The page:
Suppose you’ve just launched a new website and you want to make sure that everything keeps working fine. What’s the next step? You could just hope and pray, but there is merit to being more proactive than that. The responsible thing to do is to monitor your website, including all the critical pages, services, and applications. And that comes down to setting up the proper website monitors.
Website monitoring is all about verifying and tracking the uptime, functionality, and performance of a website. There are many ways to accomplish that. It can be done with fully developed software using a graphical user interface (GUI), or with simple instructions in a command-line interface (CLI). And there are a whole variety of protocols and parameters that could be checked.
A video from the California-based software company Circid suggests five different types of web monitoring. These are:
“The active monitoring basically will request a page and verify it’s ok,”
“The active monitoring basically will request a page and verify it’s ok,” they tell us. But if you’re only checking to see if the page is available in a browser, you’re still missing a large part of site testing. Can a real user access services? Are essential aspects of the server functioning properly? Is your web server software working? Is it possible to conduct transactions that are part of your website? The scope of website monitoring can be very broad.
Everybody in the IT business knows about the PING command. It’s one of the top tools for network troubleshooting. Web monitors automate such tools and are able to notify site managers as well as collect results for further analysis. As we wrote on this blog earlier, the foundation of networking is availability. The point we made there is worth repeating: “The focus has moved from network reliability to application availability.” When we are talking about checking availability, we mean more than seeing if the server is online.
“The focus has moved from network reliability to application availability.”
Suppose, for instance, that you want make sure that a web server is running continuously. Or that a database server or an ftp server keeps working. Would a ping to the server be sufficient? A continuous ping to a web server’s IP address would only ensure that the server machine is online, or worse yet, the firewall in front of it. It would tell you nothing about the software that runs the web server, database, or ftp server. You need something more.
Before we elaborate on that, we should clarify something about individual pages. Just because you are able to view the site’s home page (totaluptime.com, for instance) doesn’t mean that you can confirm the availability of a particular page on that site (such as totaluptime.com/blog/). Checking specific pages using a Total Uptime monitor is explained in our knowledge base. Monitors should include critical pages that can verify particular services.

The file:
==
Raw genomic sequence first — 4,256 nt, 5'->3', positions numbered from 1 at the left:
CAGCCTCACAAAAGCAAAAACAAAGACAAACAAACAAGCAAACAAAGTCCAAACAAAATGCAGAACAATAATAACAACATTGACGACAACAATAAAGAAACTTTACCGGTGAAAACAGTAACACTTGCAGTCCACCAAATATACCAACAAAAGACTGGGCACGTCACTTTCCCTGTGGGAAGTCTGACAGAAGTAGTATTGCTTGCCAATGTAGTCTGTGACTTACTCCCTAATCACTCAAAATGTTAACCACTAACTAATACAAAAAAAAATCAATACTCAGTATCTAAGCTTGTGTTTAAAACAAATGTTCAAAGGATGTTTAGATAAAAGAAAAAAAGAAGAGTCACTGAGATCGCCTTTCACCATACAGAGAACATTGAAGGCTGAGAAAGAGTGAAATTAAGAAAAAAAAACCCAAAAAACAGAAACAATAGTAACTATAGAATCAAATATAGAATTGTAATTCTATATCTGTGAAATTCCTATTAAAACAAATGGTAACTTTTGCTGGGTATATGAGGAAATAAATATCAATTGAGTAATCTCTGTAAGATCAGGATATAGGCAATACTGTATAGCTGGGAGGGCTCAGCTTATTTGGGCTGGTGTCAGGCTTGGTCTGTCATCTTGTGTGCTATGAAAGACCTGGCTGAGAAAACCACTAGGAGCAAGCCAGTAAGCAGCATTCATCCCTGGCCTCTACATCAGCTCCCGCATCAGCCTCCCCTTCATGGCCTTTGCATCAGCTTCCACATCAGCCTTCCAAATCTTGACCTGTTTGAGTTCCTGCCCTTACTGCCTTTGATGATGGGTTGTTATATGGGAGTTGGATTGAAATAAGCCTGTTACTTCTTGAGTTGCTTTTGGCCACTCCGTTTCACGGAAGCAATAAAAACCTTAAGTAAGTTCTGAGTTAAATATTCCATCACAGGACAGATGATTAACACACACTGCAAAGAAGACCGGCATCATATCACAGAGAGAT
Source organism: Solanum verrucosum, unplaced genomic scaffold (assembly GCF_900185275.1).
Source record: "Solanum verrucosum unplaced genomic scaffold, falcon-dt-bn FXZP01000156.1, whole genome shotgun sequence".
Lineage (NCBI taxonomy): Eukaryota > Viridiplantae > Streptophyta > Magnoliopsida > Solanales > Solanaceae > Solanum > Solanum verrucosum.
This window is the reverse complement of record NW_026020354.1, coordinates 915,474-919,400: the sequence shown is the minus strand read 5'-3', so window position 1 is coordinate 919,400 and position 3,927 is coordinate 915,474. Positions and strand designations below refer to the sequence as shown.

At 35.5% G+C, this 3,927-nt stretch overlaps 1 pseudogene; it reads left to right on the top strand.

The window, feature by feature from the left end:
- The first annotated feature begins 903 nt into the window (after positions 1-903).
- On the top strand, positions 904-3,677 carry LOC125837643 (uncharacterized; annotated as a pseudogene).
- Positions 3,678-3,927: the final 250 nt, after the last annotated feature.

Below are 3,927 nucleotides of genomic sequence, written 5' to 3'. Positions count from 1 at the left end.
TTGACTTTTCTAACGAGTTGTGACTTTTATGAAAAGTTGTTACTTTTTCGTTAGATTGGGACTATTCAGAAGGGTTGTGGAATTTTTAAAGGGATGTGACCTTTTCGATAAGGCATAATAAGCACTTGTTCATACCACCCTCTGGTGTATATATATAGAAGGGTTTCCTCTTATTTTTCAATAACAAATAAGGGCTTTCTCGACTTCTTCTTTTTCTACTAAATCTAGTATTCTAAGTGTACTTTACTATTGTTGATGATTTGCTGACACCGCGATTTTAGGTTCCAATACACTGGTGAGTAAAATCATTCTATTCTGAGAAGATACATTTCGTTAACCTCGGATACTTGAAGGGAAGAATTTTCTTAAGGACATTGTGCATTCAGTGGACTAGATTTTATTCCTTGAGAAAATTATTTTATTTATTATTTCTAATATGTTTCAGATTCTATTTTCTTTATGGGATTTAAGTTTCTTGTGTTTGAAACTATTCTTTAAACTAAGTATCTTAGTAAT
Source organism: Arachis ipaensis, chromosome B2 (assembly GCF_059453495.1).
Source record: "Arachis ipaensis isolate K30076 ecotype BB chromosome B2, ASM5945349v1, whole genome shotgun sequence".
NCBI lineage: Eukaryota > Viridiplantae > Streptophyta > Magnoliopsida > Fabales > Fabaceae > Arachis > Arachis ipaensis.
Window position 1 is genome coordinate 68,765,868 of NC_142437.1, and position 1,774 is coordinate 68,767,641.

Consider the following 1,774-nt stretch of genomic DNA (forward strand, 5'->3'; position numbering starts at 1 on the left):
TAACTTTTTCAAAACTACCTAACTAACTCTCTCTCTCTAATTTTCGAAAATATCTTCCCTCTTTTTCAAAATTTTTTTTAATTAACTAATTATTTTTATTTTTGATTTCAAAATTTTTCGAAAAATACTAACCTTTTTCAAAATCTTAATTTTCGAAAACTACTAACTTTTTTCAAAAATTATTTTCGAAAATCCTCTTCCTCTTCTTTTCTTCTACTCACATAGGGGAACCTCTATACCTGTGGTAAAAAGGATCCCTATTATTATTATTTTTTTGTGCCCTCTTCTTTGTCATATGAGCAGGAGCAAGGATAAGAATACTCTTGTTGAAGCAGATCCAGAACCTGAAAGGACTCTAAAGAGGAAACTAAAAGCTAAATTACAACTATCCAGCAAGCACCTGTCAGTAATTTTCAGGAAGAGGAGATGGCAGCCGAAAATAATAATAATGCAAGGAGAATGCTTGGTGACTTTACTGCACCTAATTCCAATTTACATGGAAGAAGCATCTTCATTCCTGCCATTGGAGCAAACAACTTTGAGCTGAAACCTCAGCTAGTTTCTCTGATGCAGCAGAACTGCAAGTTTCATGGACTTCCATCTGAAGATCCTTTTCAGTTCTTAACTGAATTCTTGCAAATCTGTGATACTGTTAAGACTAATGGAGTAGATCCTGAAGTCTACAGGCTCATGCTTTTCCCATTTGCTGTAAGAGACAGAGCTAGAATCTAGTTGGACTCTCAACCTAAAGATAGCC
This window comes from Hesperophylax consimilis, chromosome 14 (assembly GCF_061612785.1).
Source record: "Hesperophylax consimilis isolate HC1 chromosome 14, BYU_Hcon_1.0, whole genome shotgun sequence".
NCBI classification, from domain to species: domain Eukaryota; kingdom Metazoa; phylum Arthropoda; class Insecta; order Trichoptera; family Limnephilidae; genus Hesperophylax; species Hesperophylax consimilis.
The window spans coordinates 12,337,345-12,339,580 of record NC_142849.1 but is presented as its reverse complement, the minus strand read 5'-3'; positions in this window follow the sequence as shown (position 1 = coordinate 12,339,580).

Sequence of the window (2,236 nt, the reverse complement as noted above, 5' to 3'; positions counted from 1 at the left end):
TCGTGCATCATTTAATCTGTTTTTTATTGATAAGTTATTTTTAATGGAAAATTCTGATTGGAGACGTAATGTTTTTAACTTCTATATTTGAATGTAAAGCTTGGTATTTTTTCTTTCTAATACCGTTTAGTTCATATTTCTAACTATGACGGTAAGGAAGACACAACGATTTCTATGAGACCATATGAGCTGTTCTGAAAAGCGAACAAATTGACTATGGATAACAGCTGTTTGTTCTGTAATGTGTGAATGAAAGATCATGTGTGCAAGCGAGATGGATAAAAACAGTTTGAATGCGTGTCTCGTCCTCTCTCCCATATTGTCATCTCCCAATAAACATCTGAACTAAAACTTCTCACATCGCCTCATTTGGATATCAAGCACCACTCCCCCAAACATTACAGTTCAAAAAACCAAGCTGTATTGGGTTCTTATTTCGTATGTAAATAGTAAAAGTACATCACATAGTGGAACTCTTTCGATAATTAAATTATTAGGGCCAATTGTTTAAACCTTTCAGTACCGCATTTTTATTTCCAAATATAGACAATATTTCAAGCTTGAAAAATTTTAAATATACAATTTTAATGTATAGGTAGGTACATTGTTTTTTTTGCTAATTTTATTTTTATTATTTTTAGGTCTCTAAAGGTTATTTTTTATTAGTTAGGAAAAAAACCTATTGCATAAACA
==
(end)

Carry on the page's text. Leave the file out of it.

So how to do you check individual applications on a server? Those who manage Windows or Linux servers will know how to check them locally, either through GUI or CLI. But checking them remotely on the internet is the role of website monitors.
As far as checking an application using a Total Uptime monitor, we’ll use the example of database monitoring in our knowledge base. Without needing to open up ports in your firewall, the trick is to check a web page that queries the database behind it to make sure it opens successfully. You could add text like “OK” in the page, and then use the HTTP-ECV monitor to verify that the text “OK” is displayed in the results. Similar tactics are possible for web server software. If an HTTP page loads successfully with the desired text, you can be sure that the web server is functioning on the machine.
Other protocols will require the right steps to verify their availability. An FTP server, for instance, should not only be available, but it should be possible to send files to it. A DNS monitor will verify DNS functionality, for example. There are many possibilities.
We could take the time to explain all the monitor types in the Total Uptime platform, but that work has already been done for us. We refer you to our knowledge base article “How many monitor types do you support for detecting the status of a server?”, as well as to a video on creating and managing monitorsthat we’ve published on YouTube. The settings on these monitors are determined by the protocols involved. Here’s a list of some of the monitors that we use:
One very important monitor to mention here is SNMP. This is the protocol used by network management systems both large and small, and the technology is highly developed. SNMP monitoring takes advantage of management information bases (MIBs) that contain object identifiers (OIDs). For instance, suppose you want to monitor system utilization on a Cisco ASR 1000. There’s a MIB for that. And there’s this from the knowledge base article we referenced:
HINT: You can use an SNMP monitor to detect server load, for example, by sending an OID for CPU, Memory, Connections (etc.) and specifying the acceptable response threshold (maximum value) that the monitor can accept before marking the service DOWN.
Any good mechanic knows that you need the right tools to do the job properly. But you also need to know how to use them. Website monitors can give real-time notification in case of emergencies or track critical parameters for further review. But the value of these monitors depends on the skill and intelligence of those who set them up and use them. Very technical challenges sometimes require very clever solutions.
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